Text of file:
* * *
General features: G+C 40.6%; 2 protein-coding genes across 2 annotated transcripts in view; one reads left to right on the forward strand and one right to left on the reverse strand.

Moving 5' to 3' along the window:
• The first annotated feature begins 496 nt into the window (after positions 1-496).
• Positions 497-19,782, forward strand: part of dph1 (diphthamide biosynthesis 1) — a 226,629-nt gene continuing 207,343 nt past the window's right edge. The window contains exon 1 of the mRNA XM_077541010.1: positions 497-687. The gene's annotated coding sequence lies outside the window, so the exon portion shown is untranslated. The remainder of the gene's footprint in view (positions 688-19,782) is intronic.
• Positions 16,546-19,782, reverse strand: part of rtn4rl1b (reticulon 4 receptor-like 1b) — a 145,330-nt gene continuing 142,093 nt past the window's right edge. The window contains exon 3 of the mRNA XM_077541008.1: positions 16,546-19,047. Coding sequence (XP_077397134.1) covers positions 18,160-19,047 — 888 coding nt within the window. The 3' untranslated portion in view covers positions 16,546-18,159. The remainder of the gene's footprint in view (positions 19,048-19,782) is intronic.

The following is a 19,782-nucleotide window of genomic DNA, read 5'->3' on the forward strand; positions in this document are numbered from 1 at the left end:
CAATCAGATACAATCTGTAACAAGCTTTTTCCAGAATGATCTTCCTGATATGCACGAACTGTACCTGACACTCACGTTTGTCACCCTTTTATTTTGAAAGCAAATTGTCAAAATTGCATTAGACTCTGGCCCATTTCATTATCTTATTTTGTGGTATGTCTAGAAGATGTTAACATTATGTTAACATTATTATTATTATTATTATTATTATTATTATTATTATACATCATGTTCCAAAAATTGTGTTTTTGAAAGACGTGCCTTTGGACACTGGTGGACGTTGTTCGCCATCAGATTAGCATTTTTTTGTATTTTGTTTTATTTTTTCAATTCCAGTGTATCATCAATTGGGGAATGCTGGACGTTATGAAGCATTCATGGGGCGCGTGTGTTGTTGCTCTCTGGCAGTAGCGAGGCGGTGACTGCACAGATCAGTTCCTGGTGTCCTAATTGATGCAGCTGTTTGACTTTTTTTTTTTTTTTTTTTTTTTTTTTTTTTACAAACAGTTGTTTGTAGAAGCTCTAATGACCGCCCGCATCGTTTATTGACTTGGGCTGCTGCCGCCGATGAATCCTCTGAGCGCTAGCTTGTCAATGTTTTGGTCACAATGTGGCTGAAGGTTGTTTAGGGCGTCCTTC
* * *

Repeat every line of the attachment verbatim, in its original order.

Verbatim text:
General features: G+C 40.6%; 2 protein-coding genes across 2 annotated transcripts in view; one reads left to right on the forward strand and one right to left on the reverse strand.

Moving 5' to 3' along the window:
• The first annotated feature begins 496 nt into the window (after positions 1-496).
• Positions 497-19,782, forward strand: part of dph1 (diphthamide biosynthesis 1) — a 226,629-nt gene continuing 207,343 nt past the window's right edge. The window contains exon 1 of the mRNA XM_077541010.1: positions 497-687. The gene's annotated coding sequence lies outside the window, so the exon portion shown is untranslated. The remainder of the gene's footprint in view (positions 688-19,782) is intronic.
• Positions 16,546-19,782, reverse strand: part of rtn4rl1b (reticulon 4 receptor-like 1b) — a 145,330-nt gene continuing 142,093 nt past the window's right edge. The window contains exon 3 of the mRNA XM_077541008.1: positions 16,546-19,047. Coding sequence (XP_077397134.1) covers positions 18,160-19,047 — 888 coding nt within the window. The 3' untranslated portion in view covers positions 16,546-18,159. The remainder of the gene's footprint in view (positions 19,048-19,782) is intronic.

The following is a 19,782-nucleotide window of genomic DNA, read 5'->3' on the forward strand; positions in this document are numbered from 1 at the left end:
CAATCAGATACAATCTGTAACAAGCTTTTTCCAGAATGATCTTCCTGATATGCACGAACTGTACCTGACACTCACGTTTGTCACCCTTTTATTTTGAAAGCAAATTGTCAAAATTGCATTAGACTCTGGCCCATTTCATTATCTTATTTTGTGGTATGTCTAGAAGATGTTAACATTATGTTAACATTATTATTATTATTATTATTATTATTATTATTATTATACATCATGTTCCAAAAATTGTGTTTTTGAAAGACGTGCCTTTGGACACTGGTGGACGTTGTTCGCCATCAGATTAGCATTTTTTTGTATTTTGTTTTATTTTTTCAATTCCAGTGTATCATCAATTGGGGAATGCTGGACGTTATGAAGCATTCATGGGGCGCGTGTGTTGTTGCTCTCTGGCAGTAGCGAGGCGGTGACTGCACAGATCAGTTCCTGGTGTCCTAATTGATGCAGCTGTTTGACTTTTTTTTTTTTTTTTTTTTTTTTTTTTTTTACAAACAGTTGTTTGTAGAAGCTCTAATGACCGCCCGCATCGTTTATTGACTTGGGCTGCTGCCGCCGATGAATCCTCTGAGCGCTAGCTTGTCAATGTTTTGGTCACAATGTGGCTGAAGGTTGTTTAGGGCGTCCTTC